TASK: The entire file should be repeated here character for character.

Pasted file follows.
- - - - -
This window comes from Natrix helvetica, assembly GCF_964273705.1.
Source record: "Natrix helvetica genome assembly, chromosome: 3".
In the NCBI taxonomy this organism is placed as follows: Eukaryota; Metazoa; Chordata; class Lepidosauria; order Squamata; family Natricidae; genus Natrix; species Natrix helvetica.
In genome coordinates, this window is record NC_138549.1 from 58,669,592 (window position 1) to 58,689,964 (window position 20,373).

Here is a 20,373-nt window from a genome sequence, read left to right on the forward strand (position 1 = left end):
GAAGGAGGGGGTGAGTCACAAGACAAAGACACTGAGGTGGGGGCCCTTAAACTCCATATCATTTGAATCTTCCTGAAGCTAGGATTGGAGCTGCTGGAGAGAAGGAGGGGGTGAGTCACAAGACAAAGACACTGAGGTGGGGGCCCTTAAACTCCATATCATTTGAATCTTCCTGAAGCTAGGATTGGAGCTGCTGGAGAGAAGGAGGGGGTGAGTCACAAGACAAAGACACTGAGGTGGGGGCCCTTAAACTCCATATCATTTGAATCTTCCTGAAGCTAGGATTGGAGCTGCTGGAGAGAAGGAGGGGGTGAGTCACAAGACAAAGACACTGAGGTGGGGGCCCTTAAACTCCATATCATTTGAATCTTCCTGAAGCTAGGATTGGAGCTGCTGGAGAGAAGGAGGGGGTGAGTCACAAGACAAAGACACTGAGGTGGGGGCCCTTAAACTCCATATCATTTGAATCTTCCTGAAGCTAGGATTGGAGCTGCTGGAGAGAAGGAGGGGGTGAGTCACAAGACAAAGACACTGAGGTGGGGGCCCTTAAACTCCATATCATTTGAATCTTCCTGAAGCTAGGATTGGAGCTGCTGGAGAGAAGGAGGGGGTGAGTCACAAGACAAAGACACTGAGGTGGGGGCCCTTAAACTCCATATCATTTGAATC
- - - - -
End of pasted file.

This window comes from Natrix helvetica, assembly GCF_964273705.1.
Source record: "Natrix helvetica genome assembly, chromosome: 3".
In the NCBI taxonomy this organism is placed as follows: Eukaryota; Metazoa; Chordata; class Lepidosauria; order Squamata; family Natricidae; genus Natrix; species Natrix helvetica.
In genome coordinates, this window is record NC_138549.1 from 58,669,592 (window position 1) to 58,689,964 (window position 20,373).

Here is a 20,373-nt window from a genome sequence, read left to right on the forward strand (position 1 = left end):
GAAGGAGGGGGTGAGTCACAAGACAAAGACACTGAGGTGGGGGCCCTTAAACTCCATATCATTTGAATCTTCCTGAAGCTAGGATTGGAGCTGCTGGAGAGAAGGAGGGGGTGAGTCACAAGACAAAGACACTGAGGTGGGGGCCCTTAAACTCCATATCATTTGAATCTTCCTGAAGCTAGGATTGGAGCTGCTGGAGAGAAGGAGGGGGTGAGTCACAAGACAAAGACACTGAGGTGGGGGCCCTTAAACTCCATATCATTTGAATCTTCCTGAAGCTAGGATTGGAGCTGCTGGAGAGAAGGAGGGGGTGAGTCACAAGACAAAGACACTGAGGTGGGGGCCCTTAAACTCCATATCATTTGAATCTTCCTGAAGCTAGGATTGGAGCTGCTGGAGAGAAGGAGGGGGTGAGTCACAAGACAAAGACACTGAGGTGGGGGCCCTTAAACTCCATATCATTTGAATCTTCCTGAAGCTAGGATTGGAGCTGCTGGAGAGAAGGAGGGGGTGAGTCACAAGACAAAGACACTGAGGTGGGGGCCCTTAAACTCCATATCATTTGAATCTTCCTGAAGCTAGGATTGGAGCTGCTGGAGAGAAGGAGGGGGTGAGTCACAAGACAAAGACACTGAGGTGGGGGCCCTTAAACTCCATATCATTTGAATC